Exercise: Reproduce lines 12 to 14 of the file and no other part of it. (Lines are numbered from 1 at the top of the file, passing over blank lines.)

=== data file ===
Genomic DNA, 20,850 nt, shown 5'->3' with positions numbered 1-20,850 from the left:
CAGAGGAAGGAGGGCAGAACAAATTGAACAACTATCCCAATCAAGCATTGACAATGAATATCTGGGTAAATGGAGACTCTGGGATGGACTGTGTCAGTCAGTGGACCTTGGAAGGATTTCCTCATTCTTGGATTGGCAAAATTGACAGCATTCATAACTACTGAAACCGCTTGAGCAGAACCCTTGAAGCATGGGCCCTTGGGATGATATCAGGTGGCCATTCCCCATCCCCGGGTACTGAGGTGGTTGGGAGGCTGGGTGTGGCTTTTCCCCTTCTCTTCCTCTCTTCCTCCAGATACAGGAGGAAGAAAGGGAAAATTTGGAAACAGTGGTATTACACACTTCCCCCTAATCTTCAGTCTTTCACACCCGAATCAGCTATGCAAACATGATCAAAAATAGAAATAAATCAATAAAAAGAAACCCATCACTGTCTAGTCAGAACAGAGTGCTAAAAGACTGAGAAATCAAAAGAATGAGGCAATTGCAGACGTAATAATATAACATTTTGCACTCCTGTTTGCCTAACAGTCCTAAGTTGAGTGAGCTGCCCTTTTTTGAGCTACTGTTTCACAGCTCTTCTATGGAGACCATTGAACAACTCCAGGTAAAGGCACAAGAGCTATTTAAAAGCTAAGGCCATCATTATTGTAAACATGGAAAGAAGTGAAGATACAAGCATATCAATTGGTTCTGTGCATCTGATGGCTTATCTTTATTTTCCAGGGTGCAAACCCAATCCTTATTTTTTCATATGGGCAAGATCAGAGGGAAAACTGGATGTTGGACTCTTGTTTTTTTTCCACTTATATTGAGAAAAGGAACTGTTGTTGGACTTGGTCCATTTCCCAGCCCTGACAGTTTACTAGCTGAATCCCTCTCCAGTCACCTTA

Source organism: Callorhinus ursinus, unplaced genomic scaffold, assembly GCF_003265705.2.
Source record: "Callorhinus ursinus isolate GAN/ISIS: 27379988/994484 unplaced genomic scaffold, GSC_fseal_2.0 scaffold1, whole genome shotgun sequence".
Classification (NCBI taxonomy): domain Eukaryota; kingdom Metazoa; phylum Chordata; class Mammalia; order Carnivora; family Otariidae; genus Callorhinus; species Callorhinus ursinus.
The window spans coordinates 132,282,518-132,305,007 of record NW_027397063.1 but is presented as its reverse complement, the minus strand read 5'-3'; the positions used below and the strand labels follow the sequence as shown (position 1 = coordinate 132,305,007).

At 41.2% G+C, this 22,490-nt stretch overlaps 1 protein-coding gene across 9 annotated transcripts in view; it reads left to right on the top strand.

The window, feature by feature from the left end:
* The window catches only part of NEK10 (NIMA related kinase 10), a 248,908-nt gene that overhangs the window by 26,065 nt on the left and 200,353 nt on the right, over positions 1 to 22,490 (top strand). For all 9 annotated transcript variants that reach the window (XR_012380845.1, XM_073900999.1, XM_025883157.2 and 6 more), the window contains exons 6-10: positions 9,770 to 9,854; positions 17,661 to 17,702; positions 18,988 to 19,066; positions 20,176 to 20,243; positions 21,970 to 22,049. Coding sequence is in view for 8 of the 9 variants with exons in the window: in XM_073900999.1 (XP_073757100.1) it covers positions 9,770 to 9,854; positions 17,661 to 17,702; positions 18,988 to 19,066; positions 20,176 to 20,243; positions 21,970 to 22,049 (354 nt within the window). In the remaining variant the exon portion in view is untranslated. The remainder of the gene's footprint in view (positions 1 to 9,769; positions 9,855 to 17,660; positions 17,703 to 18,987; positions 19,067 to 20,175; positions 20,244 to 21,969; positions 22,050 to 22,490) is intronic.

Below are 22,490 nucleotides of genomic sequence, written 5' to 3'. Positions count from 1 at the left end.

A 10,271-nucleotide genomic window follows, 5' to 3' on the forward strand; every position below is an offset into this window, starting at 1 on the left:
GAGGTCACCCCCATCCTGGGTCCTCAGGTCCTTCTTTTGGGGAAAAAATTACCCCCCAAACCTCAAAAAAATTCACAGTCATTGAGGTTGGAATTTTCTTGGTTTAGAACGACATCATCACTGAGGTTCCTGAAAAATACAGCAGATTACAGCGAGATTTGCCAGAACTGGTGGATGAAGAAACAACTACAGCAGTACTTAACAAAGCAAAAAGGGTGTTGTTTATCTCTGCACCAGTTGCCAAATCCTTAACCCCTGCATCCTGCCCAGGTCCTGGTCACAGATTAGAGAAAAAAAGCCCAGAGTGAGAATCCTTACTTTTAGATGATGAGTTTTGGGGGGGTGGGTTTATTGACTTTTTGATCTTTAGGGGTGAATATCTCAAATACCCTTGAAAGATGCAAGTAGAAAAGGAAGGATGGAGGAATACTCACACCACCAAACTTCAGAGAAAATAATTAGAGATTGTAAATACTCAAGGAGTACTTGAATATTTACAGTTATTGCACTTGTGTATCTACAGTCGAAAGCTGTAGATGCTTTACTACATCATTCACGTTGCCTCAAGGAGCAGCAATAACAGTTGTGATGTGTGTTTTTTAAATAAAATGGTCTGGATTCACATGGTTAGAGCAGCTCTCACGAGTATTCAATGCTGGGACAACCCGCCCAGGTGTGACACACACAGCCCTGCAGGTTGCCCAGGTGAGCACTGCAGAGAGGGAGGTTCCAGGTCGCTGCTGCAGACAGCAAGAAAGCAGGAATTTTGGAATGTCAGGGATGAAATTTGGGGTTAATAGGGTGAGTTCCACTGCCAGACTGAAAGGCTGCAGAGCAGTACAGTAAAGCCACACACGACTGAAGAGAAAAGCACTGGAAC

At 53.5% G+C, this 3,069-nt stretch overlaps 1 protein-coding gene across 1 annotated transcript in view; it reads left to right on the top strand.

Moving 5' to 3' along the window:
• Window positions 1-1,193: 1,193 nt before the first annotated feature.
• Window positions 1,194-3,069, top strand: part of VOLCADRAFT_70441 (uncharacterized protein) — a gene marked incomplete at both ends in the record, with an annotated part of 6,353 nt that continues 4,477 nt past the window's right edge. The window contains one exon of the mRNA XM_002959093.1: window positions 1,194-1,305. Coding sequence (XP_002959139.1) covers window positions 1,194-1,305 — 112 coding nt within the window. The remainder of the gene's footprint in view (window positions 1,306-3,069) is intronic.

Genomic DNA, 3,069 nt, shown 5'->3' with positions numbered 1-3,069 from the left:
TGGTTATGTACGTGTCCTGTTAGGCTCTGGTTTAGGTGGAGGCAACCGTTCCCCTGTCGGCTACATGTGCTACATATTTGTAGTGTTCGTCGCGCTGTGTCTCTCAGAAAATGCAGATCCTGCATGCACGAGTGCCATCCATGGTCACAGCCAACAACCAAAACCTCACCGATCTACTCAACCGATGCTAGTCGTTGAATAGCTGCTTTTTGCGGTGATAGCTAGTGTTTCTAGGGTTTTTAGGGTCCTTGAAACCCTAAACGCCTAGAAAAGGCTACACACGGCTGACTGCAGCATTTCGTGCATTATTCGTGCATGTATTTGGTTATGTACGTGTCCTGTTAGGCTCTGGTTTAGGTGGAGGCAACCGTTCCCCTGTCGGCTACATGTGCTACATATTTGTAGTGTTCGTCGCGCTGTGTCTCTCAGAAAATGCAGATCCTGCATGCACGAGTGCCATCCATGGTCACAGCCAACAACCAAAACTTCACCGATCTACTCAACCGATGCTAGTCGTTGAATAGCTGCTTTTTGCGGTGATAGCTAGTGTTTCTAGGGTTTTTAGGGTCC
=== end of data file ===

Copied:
GAGGTCACCCCCATCCTGGGTCCTCAGGTCCTTCTTTTGGGGAAAAAATTACCCCCCAAACCTCAAAAAAATTCACAGTCATTGAGGTTGGAATTTTCTTGGTTTAGAACGACATCATCACTGAGGTTCCTGAAAAATACAGCAGATTACAGCGAGATTTGCCAGAACTGGTGGATGAAGAAACAACTACAGCAGTACTTAACAAAGCAAAAAGGGTGTTGTTTATCTCTGCACCAGTTGCCAAATCCTTAACCCCTGCATCCTGCCCAGGTCCTGGTCACAGATTAGAGAAAAAAAGCCCAGAGTGAGAATCCTTACTTTTAGATGATGAGTTTTGGGGGGGTGGGTTTATTGACTTTTTGATCTTTAGGGGTGAATATCTCAAATACCCTTGAAAGATGCAAGTAGAAAAGGAAGGATGGAGGAATACTCACACCACCAAACTTCAGAGAAAATAATTAGAGATTGTAAATACTCAAGGAGTACTTGAATATTTACAGTTATTGCACTTGTGTATCTACAGTCGAAAGCTGTAGATGCTTTACTACATCATTCACGTTGCCTCAAGGAGCAGCAATAACAGTTGTGATGTGTGTTTTTTAAATAAAATGGTCTGGATTCACATGGTTAGAGCAGCTCTCACGAGTATTCAATGCTGGGACAACCCGCCCAGGTGTGACACACACAGCCCTGCAGGTTGCCCAGGTGAGCACTGCAGAGAGGGAGGTTCCAGGTCGCTGCTGCAGACAGCAAGAAAGCAGGAATTTTGGAATGTCAGGGATGAAATTTGGGGTTAATAGGGTGAGTTCCACTGCCAGACTGAAAGGCTGCAGAGCAGTACAGTAAAGCCACACACGACTGAAGAGAAAAGCACTGGAAC

At 53.5% G+C, this 3,069-nt stretch overlaps 1 protein-coding gene across 1 annotated transcript in view; it reads left to right on the top strand.

Moving 5' to 3' along the window: